Weekend power outage halts business in Fraser Valley | SkyHiNews.com

Weekend power outage halts business in Fraser Valley

The power was out across the Fraser Valley for around two hours Saturday, Nov. 10.
Courtesy Lisa Hall

Power went out Saturday night for over 7,000 Mountain Parks Electric customers due to a mechanical failure, according to Mountain Parks Electric, Inc.

Starting around 8:40 p.m. Nov. 10, 7,110 services were down for about two hours while a Mountain Parks Electric crew attempted to fix the mechanical failure. Power was restored around 10:45 p.m.

The outage extended from Red Dirt Hill to Winter Park Resort, but did not affect all of the customers in that area. Customers were notified of the outage via a Facebook post and some callbacks.

“It wasn’t a total blackout of the Fraser Valley, but it was a large piece of it,” said Tom Sifers, general manager of Mountain Parks Electric, Grand County’s sole electric utility provider.

Currently, customers can report outages through a 24-hour phone line.

Sifers said there is no personnel assigned to be publicly available during after-hour outages because “the first priority we have is restoring the power and that would require someone being on-call and typically the people who would handle the communications end of it aren’t on that type of call.”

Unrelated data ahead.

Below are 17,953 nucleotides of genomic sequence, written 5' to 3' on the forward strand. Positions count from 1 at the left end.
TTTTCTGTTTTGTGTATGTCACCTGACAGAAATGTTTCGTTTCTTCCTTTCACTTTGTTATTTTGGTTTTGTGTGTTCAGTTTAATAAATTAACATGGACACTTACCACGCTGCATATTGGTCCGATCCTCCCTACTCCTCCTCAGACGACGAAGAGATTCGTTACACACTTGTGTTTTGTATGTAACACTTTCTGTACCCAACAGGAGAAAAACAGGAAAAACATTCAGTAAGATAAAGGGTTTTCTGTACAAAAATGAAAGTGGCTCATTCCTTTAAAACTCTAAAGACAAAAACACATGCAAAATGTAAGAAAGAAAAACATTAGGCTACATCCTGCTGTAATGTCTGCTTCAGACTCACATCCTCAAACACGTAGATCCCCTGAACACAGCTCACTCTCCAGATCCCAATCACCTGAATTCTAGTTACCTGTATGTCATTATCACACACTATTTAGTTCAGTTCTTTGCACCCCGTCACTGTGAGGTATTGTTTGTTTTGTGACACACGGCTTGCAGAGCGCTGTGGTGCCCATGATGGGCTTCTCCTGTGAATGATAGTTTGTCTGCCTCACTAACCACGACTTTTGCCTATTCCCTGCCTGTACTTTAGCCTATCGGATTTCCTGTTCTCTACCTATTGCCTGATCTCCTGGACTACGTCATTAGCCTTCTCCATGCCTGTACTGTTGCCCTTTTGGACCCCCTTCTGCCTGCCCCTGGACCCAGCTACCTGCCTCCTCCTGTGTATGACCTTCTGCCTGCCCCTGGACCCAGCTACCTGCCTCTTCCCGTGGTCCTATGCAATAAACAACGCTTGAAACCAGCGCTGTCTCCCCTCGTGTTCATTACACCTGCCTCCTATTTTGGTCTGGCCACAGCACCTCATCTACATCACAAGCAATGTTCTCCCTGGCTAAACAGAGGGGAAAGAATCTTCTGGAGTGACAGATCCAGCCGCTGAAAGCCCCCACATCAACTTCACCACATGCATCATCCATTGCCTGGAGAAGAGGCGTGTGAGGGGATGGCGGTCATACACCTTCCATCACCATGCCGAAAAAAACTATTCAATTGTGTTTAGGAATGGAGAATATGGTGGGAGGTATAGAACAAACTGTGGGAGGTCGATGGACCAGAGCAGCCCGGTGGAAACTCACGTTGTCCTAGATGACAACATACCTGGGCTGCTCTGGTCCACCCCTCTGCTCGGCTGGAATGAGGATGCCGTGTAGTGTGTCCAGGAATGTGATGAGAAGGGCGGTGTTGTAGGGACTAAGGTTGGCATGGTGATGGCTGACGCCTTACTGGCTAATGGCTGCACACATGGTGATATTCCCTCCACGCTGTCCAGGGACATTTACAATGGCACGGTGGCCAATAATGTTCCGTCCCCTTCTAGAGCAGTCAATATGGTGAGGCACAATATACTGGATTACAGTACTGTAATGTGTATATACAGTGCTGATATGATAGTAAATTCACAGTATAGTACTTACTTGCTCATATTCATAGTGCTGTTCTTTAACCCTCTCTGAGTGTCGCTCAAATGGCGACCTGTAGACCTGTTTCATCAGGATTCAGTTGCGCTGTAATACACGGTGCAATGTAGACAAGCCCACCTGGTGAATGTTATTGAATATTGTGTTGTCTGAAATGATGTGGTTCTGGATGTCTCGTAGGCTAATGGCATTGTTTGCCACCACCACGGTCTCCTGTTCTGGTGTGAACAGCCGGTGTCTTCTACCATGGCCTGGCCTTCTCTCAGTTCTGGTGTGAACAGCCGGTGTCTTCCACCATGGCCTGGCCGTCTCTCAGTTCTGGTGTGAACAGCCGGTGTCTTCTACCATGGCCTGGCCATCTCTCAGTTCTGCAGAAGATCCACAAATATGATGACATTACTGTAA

He said Mountain Parks Electric is working on improving their technology so that they can send notifications in the future regarding outages.

Fraser-Winter Park Police Chief Glen Trainor said no accidents were reported to police during the outage, but police were called to a store in Fraser for doors being left open. No evidence of a crime was found.

Trainor also said there were a number of businesses that had to close during the outage.

One such business, McDonald’s in Winter Park, closed its doors for the duration of the outage citing safety precautions. They were able to reopen when the power came back on.

“We couldn’t open until it came back and then we were fully operational,” said McDonald’s general manager Daniel Kruv. “It came back almost at 11 (p.m.) so there was no time to get everything back on track, so we were only open maybe 20 or 30 minutes.”

Residents took to Facebook to share their experiences without power or heat for the brief period of time, including those who were excited about the chance to stargaze or use their oil lamps.

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